We pulled 9 gems from the torrent of property news this week to keep you abreast of the most important insights affecting investors. 9-15 November 2019
No capital gains in Auckland with median prices there lower than they were two years ago – REINZ
Housing prices are increasing at a slower rate than they were 12 months ago, according to the latest Capital Gains Report from the Real Estate Institute of New Zealand.
The biggest gains compared to last year were in Manawatu-Whanganui +23.0%, Southland +20.5% and Gisborne +15.6%. However, in the majority of regions the rate of growth had slowed compared to last year.
The market was particularly weak in Auckland with the region-wide median price in the three months to August lower than it was in the same three month period of both 2018 and 2017.
New Zealand net migration rate remains high
Despite the Government’s anti-immigrant electioneering, annual net migration in the year ended April 2019 was provisionally estimated at 55,700 compared with 49,600 in the previous year. That’s a 12.3% gain.
New Zealand’s net migration rate of 11.4 per 1,000 people is similar to Australia’s in 2017-18 but more than triple recent migration rates in the United States and United Kingdom.
The most common citizenships on arrival for non-New Zealand citizens were:
- China (17,300)
- India (13,200)
- Philippines (9,000)
- Australia (8,900)
Source: StatsNZ media release
Selling out to foreign tax farmers
The switch in land use from pastoral farming to forestry, much of it tax-advantaged and foreign-owned, is happening fast now. And Wellington is turning a wilful blind-eye to the implications.
The ANZ Truckometer data shows annual economic growth signalled in both the light and heavy truck indexes remains tepid, suggesting the expansion will be unimpressive for a while yet. But the indexes are far from ringing any recession alarm bells, says ANZ.
How To ‘Cellar’ Commercial Property Investments For Big Returns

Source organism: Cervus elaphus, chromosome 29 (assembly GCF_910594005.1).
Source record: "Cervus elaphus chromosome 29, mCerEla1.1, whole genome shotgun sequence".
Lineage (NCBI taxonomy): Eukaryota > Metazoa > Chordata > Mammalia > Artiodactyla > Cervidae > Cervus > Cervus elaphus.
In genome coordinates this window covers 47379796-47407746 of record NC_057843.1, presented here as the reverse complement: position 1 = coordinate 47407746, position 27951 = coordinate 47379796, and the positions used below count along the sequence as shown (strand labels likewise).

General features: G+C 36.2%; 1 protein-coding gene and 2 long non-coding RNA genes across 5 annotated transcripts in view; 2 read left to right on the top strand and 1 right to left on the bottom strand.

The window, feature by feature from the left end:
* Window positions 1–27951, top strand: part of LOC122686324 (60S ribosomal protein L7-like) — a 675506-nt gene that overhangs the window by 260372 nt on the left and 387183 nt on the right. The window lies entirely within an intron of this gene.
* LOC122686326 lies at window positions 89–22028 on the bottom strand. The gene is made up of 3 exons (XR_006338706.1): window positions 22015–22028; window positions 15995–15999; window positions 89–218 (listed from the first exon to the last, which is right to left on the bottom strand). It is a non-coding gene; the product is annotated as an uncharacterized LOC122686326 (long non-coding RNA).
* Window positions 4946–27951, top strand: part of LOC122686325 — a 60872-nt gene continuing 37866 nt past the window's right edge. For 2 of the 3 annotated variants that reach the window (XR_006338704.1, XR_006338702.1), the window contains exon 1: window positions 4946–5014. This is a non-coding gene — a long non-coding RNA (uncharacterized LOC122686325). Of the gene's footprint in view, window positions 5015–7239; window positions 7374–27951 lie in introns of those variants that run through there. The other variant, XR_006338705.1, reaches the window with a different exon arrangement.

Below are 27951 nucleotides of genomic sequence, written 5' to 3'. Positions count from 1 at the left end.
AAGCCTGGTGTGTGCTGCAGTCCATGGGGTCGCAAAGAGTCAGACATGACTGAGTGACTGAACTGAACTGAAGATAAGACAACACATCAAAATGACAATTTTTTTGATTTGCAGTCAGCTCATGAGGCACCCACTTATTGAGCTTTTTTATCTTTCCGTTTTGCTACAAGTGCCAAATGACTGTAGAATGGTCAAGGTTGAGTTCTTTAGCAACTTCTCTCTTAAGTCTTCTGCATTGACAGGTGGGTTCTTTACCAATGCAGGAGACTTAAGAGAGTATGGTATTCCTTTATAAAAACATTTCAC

Great wines get better in the cellar, but drinking them too early is a disappointing experience. Here’s how that applies to commercial property investments…
Lucia graduated from our Commercial Property Masterclass and set about looking at commercial property investments. We reviewed dozens of properties on her behalf before the right one came along.
Auckland ports move questionable
Given the flight of both money & people from troubles around the globe, we can expect New Zealand, and Auckland, to stay in demand.
At the same time, Queen City dominance has been questioned through the ports study, whose authors favour a shift to Marsden Point, out of Whangarei. I haven’t seen the final report yet, but want to go through the economic reasoning thoroughly because I have difficulty seeing how it would stack up.
Source: Bob Dey Property Newsletter
Rental price indexes: October 2019
The rental price indexes measure the changes in prices that households pay for housing rentals. In October 2019 compared with October 2018, the index for the stock measure of rental property prices increased 3.3 percent.
Low Interest Rates Here To Stay; Yields Go Crazy Low
On Wednesday a property investor asked others, “What plans do you have in place if interest rates suddenly go up to 7-10%?” Curiously, earlier that day…
The Reserve Bank of New Zealand (RBNZ) surprised the market with its decision to hold the official cash rate (OCR) at 1.0%. Most economists were expecting a cut to 0.75%.
The Reserve Bank’s monetary policy committee decided there had been no major change in the economic outlook since the 0.5% cut in August. But it said it was monitoring economic developments and further monetary stimulus (i.e. more cuts) would be added if needed. It said…
Maybe things are looking up
It was only a month or two ago that investors were fretting over an inverted yield curve, waning economic growth, and a looming recession in some parts of the world. Recently, we’ve seen a turnaround in sentiment that has pushed US shares to new record highs, while the talk of recession has subsided. So what’s changed?
Job creation in the US has been better than expected, the services sector in the world’s biggest economy is in good shape, while the US consumer remains strong. The manufacturing sector is still in the doldrums across the world, particularly for the automotive industry, but things appear to have stabilised. In China, a private manufacturing survey improved for the third consecutive time last month, with new orders rising at the quickest rate since January 2013.
Corporate earnings growth has surpassed expectations over the last few weeks. With 70% of US companies having now reported results for the September quarter, more than three quarters have posted higher earnings than expected. Trade tensions have also eased a little, with signs of a thawing in relations between President Trump and his Chinese counterparts.
The growing rivalry between the US and China won’t disappear anytime soon, although there is a strong incentive for both sides to make some progress over the coming months. The 2020 US election is now less than 12 months away, and Trump will want to solidify his position as a master negotiator.
Brexit has been kicked to touch until next year, and the chance of a messy no deal seems more difficult to envisage given the opposition to such an outcome.